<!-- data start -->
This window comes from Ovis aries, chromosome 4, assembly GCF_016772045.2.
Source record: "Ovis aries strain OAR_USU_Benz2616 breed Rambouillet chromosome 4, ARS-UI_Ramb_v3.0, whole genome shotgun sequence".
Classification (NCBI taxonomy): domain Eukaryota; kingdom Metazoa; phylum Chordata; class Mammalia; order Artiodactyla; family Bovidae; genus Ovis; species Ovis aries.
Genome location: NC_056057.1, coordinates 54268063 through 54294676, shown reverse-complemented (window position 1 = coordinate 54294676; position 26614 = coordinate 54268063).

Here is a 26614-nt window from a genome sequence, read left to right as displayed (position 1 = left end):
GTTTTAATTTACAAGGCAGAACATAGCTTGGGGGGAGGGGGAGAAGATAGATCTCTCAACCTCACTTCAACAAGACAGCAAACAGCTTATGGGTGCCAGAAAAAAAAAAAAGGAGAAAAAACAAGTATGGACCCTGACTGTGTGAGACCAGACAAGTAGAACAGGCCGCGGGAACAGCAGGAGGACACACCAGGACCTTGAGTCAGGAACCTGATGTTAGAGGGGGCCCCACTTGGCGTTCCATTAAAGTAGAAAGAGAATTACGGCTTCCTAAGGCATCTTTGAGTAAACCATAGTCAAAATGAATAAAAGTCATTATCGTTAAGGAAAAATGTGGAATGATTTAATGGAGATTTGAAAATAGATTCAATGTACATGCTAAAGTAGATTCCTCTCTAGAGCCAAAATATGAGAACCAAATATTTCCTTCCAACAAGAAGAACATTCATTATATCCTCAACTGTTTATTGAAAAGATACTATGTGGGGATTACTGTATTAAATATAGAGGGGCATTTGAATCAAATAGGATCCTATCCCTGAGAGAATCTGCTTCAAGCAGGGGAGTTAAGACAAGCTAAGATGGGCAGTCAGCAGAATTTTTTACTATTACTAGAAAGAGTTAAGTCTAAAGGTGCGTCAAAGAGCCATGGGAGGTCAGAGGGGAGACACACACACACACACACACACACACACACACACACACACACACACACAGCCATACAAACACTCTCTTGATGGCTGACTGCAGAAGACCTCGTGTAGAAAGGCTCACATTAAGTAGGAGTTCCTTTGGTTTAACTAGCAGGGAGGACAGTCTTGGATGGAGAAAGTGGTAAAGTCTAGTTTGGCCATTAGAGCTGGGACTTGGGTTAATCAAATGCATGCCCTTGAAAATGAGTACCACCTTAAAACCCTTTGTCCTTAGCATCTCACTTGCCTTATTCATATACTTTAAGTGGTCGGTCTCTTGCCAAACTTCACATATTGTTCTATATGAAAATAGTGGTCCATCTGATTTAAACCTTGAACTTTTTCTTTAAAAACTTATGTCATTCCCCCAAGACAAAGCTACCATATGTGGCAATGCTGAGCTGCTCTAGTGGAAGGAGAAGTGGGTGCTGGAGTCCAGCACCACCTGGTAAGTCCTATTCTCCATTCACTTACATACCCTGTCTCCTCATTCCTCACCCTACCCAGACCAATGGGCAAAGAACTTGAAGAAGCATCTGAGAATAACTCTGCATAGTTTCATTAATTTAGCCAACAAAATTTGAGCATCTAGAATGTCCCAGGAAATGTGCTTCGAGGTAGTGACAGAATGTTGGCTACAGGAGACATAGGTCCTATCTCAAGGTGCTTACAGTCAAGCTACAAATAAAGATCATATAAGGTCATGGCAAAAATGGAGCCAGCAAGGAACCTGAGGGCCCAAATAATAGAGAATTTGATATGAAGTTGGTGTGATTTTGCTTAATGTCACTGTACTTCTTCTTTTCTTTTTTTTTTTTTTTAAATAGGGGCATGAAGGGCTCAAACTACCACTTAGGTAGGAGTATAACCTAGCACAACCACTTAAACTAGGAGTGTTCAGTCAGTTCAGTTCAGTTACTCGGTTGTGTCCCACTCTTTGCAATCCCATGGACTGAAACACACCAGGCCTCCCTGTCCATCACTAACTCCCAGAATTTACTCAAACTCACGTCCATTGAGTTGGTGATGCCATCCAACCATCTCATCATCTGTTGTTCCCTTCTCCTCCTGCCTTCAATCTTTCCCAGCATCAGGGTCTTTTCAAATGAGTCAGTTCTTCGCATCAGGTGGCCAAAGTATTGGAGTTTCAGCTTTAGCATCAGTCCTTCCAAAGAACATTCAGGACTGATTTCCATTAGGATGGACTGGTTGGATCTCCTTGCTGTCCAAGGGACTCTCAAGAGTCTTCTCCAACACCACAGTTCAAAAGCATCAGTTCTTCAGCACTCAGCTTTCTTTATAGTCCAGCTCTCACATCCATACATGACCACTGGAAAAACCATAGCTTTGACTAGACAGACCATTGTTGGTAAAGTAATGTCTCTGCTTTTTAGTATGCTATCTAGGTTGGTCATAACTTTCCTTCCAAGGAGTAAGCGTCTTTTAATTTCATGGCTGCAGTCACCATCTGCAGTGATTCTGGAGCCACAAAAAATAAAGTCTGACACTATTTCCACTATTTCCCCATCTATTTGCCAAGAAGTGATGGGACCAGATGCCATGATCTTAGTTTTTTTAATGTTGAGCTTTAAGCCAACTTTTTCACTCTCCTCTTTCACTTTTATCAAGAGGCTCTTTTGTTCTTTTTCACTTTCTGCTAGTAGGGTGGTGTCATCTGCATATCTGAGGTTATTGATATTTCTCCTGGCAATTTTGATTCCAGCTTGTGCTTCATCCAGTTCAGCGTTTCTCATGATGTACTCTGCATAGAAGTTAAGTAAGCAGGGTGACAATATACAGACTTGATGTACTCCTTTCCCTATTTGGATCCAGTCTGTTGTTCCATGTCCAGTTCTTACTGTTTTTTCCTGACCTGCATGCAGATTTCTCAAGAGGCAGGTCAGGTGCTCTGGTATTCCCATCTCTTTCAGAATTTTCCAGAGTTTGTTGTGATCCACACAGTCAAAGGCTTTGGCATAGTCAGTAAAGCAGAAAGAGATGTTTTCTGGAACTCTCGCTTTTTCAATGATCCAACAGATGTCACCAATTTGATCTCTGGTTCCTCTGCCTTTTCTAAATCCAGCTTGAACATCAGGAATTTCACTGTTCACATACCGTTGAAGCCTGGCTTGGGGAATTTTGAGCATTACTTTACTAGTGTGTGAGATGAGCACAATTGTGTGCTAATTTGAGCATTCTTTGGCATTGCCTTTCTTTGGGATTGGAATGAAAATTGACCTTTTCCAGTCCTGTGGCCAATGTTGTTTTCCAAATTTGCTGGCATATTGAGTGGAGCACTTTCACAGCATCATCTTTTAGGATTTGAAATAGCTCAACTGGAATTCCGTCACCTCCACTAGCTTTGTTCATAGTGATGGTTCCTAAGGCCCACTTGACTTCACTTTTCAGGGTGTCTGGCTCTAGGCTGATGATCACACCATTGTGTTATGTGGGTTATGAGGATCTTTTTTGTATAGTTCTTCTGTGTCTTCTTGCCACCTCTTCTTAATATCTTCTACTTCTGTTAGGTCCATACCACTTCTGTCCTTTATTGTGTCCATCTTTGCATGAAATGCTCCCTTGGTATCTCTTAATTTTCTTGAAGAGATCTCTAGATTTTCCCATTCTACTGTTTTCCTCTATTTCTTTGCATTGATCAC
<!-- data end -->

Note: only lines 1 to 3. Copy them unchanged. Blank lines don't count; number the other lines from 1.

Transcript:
This window comes from Ovis aries, chromosome 4, assembly GCF_016772045.2.
Source record: "Ovis aries strain OAR_USU_Benz2616 breed Rambouillet chromosome 4, ARS-UI_Ramb_v3.0, whole genome shotgun sequence".
Classification (NCBI taxonomy): domain Eukaryota; kingdom Metazoa; phylum Chordata; class Mammalia; order Artiodactyla; family Bovidae; genus Ovis; species Ovis aries.